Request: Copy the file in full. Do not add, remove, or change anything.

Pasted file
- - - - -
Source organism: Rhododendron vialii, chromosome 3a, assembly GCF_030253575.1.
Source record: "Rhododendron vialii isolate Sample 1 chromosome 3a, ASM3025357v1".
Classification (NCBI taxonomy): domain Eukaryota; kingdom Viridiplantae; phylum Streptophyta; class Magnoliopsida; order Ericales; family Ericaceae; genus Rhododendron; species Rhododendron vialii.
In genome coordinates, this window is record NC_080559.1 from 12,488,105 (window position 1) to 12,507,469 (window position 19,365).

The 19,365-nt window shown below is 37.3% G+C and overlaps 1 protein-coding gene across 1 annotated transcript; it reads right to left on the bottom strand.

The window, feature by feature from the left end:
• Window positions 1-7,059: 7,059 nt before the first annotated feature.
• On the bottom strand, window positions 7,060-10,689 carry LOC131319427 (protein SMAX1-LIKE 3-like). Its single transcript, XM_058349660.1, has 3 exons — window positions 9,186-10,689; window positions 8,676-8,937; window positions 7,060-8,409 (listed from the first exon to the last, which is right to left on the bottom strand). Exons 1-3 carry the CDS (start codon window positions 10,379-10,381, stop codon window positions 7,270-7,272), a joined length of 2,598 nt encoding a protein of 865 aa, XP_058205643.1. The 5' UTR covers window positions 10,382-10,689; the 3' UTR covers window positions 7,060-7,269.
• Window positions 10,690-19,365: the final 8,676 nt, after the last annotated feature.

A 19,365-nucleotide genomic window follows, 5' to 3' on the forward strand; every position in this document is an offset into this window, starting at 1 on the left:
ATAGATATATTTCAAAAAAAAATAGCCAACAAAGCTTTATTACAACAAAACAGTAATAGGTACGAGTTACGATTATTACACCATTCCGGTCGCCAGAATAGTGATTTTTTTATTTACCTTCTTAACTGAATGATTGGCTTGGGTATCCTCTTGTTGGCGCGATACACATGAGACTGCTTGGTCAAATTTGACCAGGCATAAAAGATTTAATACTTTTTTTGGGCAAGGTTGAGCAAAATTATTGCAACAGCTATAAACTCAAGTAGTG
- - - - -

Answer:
Source organism: Rhododendron vialii, chromosome 3a, assembly GCF_030253575.1.
Source record: "Rhododendron vialii isolate Sample 1 chromosome 3a, ASM3025357v1".
Classification (NCBI taxonomy): domain Eukaryota; kingdom Viridiplantae; phylum Streptophyta; class Magnoliopsida; order Ericales; family Ericaceae; genus Rhododendron; species Rhododendron vialii.
In genome coordinates, this window is record NC_080559.1 from 12,488,105 (window position 1) to 12,507,469 (window position 19,365).

The 19,365-nt window shown below is 37.3% G+C and overlaps 1 protein-coding gene across 1 annotated transcript; it reads right to left on the bottom strand.

The window, feature by feature from the left end:
• Window positions 1-7,059: 7,059 nt before the first annotated feature.
• On the bottom strand, window positions 7,060-10,689 carry LOC131319427 (protein SMAX1-LIKE 3-like). Its single transcript, XM_058349660.1, has 3 exons — window positions 9,186-10,689; window positions 8,676-8,937; window positions 7,060-8,409 (listed from the first exon to the last, which is right to left on the bottom strand). Exons 1-3 carry the CDS (start codon window positions 10,379-10,381, stop codon window positions 7,270-7,272), a joined length of 2,598 nt encoding a protein of 865 aa, XP_058205643.1. The 5' UTR covers window positions 10,382-10,689; the 3' UTR covers window positions 7,060-7,269.
• Window positions 10,690-19,365: the final 8,676 nt, after the last annotated feature.

A 19,365-nucleotide genomic window follows, 5' to 3' on the forward strand; every position in this document is an offset into this window, starting at 1 on the left:
ATAGATATATTTCAAAAAAAAATAGCCAACAAAGCTTTATTACAACAAAACAGTAATAGGTACGAGTTACGATTATTACACCATTCCGGTCGCCAGAATAGTGATTTTTTTATTTACCTTCTTAACTGAATGATTGGCTTGGGTATCCTCTTGTTGGCGCGATACACATGAGACTGCTTGGTCAAATTTGACCAGGCATAAAAGATTTAATACTTTTTTTGGGCAAGGTTGAGCAAAATTATTGCAACAGCTATAAACTCAAGTAGTG